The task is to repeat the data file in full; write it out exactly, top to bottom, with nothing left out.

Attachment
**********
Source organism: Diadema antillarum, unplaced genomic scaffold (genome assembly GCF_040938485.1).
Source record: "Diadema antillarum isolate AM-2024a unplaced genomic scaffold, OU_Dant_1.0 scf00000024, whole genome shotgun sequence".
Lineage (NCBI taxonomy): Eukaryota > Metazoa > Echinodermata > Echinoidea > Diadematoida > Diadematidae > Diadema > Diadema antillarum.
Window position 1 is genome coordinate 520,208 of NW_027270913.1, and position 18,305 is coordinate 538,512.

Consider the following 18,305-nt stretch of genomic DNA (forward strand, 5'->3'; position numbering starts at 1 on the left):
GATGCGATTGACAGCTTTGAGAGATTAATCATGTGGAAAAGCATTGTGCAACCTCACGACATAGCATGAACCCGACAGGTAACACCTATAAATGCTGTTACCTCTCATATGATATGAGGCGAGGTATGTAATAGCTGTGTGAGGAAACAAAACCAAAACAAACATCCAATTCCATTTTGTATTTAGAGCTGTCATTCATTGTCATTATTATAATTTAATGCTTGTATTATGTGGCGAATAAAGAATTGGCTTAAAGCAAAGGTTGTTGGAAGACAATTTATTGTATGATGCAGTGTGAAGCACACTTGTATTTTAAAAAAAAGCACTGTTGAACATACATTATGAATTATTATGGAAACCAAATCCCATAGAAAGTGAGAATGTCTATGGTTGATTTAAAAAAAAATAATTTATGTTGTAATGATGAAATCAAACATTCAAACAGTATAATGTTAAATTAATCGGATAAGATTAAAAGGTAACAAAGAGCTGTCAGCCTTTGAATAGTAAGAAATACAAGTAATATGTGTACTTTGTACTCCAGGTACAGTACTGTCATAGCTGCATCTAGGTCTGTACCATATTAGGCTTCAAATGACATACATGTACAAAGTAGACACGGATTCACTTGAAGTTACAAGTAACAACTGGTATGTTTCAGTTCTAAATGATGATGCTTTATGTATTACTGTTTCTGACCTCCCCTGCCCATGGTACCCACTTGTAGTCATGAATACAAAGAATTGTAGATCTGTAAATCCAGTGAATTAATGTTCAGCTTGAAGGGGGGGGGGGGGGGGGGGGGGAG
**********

Source organism: Diadema antillarum, unplaced genomic scaffold (genome assembly GCF_040938485.1).
Source record: "Diadema antillarum isolate AM-2024a unplaced genomic scaffold, OU_Dant_1.0 scf00000024, whole genome shotgun sequence".
Lineage (NCBI taxonomy): Eukaryota > Metazoa > Echinodermata > Echinoidea > Diadematoida > Diadematidae > Diadema > Diadema antillarum.
Window position 1 is genome coordinate 520,208 of NW_027270913.1, and position 18,305 is coordinate 538,512.

Consider the following 18,305-nt stretch of genomic DNA (forward strand, 5'->3'; position numbering starts at 1 on the left):
GATGCGATTGACAGCTTTGAGAGATTAATCATGTGGAAAAGCATTGTGCAACCTCACGACATAGCATGAACCCGACAGGTAACACCTATAAATGCTGTTACCTCTCATATGATATGAGGCGAGGTATGTAATAGCTGTGTGAGGAAACAAAACCAAAACAAACATCCAATTCCATTTTGTATTTAGAGCTGTCATTCATTGTCATTATTATAATTTAATGCTTGTATTATGTGGCGAATAAAGAATTGGCTTAAAGCAAAGGTTGTTGGAAGACAATTTATTGTATGATGCAGTGTGAAGCACACTTGTATTTTAAAAAAAAGCACTGTTGAACATACATTATGAATTATTATGGAAACCAAATCCCATAGAAAGTGAGAATGTCTATGGTTGATTTAAAAAAAAATAATTTATGTTGTAATGATGAAATCAAACATTCAAACAGTATAATGTTAAATTAATCGGATAAGATTAAAAGGTAACAAAGAGCTGTCAGCCTTTGAATAGTAAGAAATACAAGTAATATGTGTACTTTGTACTCCAGGTACAGTACTGTCATAGCTGCATCTAGGTCTGTACCATATTAGGCTTCAAATGACATACATGTACAAAGTAGACACGGATTCACTTGAAGTTACAAGTAACAACTGGTATGTTTCAGTTCTAAATGATGATGCTTTATGTATTACTGTTTCTGACCTCCCCTGCCCATGGTACCCACTTGTAGTCATGAATACAAAGAATTGTAGATCTGTAAATCCAGTGAATTAATGTTCAGCTTGAAGGGGGGGGGGGGGGGGGGGGGGAG